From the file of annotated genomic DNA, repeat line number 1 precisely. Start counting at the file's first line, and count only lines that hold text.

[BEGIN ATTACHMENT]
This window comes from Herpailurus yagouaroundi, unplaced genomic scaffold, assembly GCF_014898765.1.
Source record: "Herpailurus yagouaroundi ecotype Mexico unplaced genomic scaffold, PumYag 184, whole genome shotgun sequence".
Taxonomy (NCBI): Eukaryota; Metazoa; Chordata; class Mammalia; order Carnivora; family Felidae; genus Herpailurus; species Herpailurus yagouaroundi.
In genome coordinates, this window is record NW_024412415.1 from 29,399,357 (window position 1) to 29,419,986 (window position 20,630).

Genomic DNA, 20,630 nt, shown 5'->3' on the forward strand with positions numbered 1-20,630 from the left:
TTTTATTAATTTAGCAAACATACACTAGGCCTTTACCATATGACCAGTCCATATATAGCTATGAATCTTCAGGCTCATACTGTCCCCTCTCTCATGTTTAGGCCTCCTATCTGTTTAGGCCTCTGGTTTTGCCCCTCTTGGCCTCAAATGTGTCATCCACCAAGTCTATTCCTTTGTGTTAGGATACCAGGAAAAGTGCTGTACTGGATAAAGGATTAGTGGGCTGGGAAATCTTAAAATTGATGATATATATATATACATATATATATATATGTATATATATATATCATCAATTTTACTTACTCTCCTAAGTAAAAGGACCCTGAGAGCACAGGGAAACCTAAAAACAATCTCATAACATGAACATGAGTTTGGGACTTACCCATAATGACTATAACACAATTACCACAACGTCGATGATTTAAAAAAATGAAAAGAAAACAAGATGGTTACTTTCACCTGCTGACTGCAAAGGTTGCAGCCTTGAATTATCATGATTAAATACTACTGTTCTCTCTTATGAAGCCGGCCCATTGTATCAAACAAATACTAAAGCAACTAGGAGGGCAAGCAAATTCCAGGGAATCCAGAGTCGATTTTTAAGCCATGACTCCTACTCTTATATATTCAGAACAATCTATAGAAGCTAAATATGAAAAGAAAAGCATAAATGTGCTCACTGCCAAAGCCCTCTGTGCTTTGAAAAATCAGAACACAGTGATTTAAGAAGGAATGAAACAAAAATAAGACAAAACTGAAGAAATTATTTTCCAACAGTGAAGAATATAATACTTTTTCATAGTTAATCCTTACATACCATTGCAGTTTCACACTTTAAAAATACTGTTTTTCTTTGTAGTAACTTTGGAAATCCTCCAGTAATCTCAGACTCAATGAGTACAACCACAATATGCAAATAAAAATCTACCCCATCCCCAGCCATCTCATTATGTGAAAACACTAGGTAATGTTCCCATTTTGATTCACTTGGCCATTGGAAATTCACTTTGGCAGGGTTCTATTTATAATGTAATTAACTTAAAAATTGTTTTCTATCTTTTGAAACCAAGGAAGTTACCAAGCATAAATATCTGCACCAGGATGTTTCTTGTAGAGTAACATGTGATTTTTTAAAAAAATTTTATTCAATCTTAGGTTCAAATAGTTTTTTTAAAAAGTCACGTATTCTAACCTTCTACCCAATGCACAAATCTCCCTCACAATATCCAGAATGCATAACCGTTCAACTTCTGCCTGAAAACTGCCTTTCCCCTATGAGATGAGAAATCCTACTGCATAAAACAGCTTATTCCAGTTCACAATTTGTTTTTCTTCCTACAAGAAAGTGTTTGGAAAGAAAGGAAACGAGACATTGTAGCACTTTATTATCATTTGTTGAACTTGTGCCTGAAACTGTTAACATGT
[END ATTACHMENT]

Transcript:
This window comes from Herpailurus yagouaroundi, unplaced genomic scaffold, assembly GCF_014898765.1.